In this study the authors explored the possibility of utilizing PacBio, a platform that gives much longer reads than the current widely used sequencers available. The known higher error rate of the platform generally deems it not applicable to 16S profiling, thus, the authors developed analytical approaches to reduce the final error to enable better use of the data. This is a very useful study to the community, as it would clearly help researchers to decide on the feasibility of the platform.
A general comment is, given the longer reads possible with this platform, perhaps there might not be need to focus on only one or a few commonly used hyper-variable region, but to focus on the nearly-full-length sequences. Considering the 3% divergence threshold commonly used for species definition, on the order of 40 errors could be permitted for a sequence length of 1500, and the goal of accurate genus classification and OTU clustering might be adequate. This may of course have other consequences when most analyses are done de novo, but I would suggest reference based analysis for chimera removal and OTU clustering. Although the authors have already done a very fine job with their assessment, perhaps they could address this.
Lines 140-141: Could the authors clarify the nature of the quality score from PacBio (Figure 1A does not appear to be comparable to that seen from other platforms)? How does it compare to that of Illumina/454 and how does mothur cope with the differences if there are any?
Lines 279-282: “We found that the frequency of the most abundant 1-nt error paralleled the
number of sequences. There were two sequences in the V4 dataset that occurred 76 times, one
sequence in the V1-V5 dataset that occurred 30 times, and one sequence in the V3-V5 dataset
that occurred 17 times.” Are there any general characteristics of the most abundant errors that could provide insight into why certain errors tend to occur? e.g. high AT content or high nucleotide diversity overall (or in a particular sliding window)?
Figure 2 is bit difficult to follow with this “numbering” scheme, suggest to change to colored lines.
Summary: This is an important paper given the large interest in conducting 16S surveys, and the wide range of sequencing technologies available to researchers. The authors are well-versed in the technical issues associated with the use of this data, and have presented a compelling case that this platform may not offer sufficient advantages in terms of error rates (which are in fact higher) or phylogenetic resolution to compensate for the lower number of reads compared to other technologies. I strongly recommend publication after minor revision.
Comments: In my first few readings of the manuscript it was unclear how the additional sequencing depth was taken into account. In the beginning of the results it states the error rates were ~1.8% on average. But it was unclear whether this is the baseline error rate for a single pass, or whether it was the result of taking a consensus of multiple passes. Since the introduction states the single pass error is ~15%, it must be the latter which makes sense given the results, but I’d recommend explaining this at the beginning of the results section.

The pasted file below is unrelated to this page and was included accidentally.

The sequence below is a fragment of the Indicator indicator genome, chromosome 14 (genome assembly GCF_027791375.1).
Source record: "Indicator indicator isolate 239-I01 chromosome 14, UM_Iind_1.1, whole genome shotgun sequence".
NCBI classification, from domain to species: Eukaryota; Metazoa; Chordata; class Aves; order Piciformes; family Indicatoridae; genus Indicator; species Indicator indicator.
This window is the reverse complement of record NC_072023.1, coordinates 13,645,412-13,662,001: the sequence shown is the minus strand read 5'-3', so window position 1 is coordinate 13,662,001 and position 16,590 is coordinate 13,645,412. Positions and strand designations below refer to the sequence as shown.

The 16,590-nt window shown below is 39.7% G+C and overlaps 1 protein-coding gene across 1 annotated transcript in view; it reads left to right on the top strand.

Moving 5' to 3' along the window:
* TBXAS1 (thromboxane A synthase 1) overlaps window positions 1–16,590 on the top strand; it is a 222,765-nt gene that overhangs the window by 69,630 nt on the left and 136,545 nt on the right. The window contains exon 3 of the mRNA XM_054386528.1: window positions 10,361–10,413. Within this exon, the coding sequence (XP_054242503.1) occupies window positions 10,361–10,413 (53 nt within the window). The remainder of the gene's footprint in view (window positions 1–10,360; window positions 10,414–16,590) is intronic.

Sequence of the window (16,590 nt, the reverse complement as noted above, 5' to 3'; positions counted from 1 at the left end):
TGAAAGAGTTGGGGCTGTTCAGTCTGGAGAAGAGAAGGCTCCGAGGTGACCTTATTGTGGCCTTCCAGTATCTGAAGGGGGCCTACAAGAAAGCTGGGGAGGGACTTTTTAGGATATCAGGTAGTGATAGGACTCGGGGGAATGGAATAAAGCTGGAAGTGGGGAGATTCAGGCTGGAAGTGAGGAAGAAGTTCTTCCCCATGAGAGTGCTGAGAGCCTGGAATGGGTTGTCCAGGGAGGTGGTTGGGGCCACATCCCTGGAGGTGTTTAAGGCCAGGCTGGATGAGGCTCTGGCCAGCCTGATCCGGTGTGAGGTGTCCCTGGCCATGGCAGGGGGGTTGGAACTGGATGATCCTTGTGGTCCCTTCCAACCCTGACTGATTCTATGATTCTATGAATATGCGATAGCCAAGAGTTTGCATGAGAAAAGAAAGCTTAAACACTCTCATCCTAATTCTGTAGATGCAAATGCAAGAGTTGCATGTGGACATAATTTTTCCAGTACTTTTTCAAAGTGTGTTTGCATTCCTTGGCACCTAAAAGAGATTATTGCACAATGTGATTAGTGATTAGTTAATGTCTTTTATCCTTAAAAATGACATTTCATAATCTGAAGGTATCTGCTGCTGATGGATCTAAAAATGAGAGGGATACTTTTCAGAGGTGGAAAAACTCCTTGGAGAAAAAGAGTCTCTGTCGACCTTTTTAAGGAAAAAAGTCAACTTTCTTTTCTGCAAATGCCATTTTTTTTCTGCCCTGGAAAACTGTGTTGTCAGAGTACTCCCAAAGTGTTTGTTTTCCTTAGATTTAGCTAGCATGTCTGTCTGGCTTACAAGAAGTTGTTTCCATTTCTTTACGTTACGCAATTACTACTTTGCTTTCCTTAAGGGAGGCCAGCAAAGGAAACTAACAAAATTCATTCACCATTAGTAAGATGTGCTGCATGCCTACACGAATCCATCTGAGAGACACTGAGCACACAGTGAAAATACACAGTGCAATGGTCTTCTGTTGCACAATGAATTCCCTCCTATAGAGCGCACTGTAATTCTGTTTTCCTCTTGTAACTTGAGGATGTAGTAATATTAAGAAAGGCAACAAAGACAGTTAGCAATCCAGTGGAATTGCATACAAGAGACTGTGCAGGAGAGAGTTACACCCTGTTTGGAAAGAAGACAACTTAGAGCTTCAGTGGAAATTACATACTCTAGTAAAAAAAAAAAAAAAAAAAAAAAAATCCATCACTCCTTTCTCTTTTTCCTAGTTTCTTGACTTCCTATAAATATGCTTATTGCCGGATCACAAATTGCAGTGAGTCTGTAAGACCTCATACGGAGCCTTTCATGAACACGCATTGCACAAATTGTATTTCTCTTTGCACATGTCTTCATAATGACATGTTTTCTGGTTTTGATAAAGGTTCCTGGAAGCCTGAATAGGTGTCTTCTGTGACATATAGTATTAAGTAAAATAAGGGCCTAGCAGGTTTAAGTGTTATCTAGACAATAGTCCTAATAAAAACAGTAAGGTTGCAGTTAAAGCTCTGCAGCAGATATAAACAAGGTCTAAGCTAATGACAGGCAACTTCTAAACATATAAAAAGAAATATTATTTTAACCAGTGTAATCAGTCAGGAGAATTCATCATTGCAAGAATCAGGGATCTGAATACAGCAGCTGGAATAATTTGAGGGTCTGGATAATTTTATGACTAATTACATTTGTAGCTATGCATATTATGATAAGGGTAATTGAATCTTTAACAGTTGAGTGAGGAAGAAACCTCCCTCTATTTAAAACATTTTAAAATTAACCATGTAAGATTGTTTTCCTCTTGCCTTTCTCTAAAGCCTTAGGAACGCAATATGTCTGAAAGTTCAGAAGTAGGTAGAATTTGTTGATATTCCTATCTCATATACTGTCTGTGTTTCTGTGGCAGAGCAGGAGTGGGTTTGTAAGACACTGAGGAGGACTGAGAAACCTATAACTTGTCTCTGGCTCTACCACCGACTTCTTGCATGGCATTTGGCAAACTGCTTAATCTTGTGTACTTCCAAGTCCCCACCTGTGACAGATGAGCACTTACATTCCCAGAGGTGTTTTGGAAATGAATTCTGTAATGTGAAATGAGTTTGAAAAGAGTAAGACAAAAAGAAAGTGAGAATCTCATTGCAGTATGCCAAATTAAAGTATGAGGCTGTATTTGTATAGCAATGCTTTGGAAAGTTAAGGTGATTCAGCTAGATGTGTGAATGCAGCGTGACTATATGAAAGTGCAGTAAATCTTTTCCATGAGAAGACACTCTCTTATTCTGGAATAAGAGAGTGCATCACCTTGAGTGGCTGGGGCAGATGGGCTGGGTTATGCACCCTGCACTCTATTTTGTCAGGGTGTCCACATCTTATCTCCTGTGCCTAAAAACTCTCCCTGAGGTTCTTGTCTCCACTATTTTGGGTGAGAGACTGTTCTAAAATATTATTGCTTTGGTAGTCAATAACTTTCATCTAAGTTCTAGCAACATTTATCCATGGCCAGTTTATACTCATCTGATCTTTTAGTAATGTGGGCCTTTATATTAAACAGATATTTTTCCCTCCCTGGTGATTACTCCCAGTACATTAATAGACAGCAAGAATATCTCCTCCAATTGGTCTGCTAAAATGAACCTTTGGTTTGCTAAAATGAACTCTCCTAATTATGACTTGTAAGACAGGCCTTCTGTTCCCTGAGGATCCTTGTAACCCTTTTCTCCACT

It would also be helpful to explain how the multiple reads are used to reduce error rates. For example, if the single pass error is 15%, then the chances of seeing an incorrect nucleotide on 5 or more out of 10 passes would be something like 0.006%, which seems pretty good. But I’m guessing that non-random errors invalidate this simple estimate, but I cant tell for sure because there’s no markings on the y-axis to figure 1C. If the high error rates stem from the fact that coverage rates are generally much lower than 10X, that would be good to know, because it means the platform could potentially be useful if read lengths are increased.
Finally, it was not clear if this study was based on a single sequencing run at a single facility. If so, it might be important to point out that results could vary from run to run, especially if read lengths/sequencing depth plays a big role.
• line 215: "whether" should be deleted.
• line 233: “one would unable…”
• line 243: should say "when we achieved...".
• lines 244ff.: in one place, they say they observed between 6 and 63.1 extra OTUs. in another place, between 7.4 and 86.8 extra OTUs. how do you have a fractional OTU?
• line 246: "sequence" should be plural.
• Figure 2 is illegible. why not just have colored points or something? or add more left-right jitter?
• line 280: if I understand correctly, it seems that some errors occurred once, but a small number occurred many times. That suggests the latter type may be errors during PCR or even cell division, which are not necessarily relevant to the sequencing methodology. If they are biases of the platform, however, that would be a major problem, so it would be good to have some clarification on this point.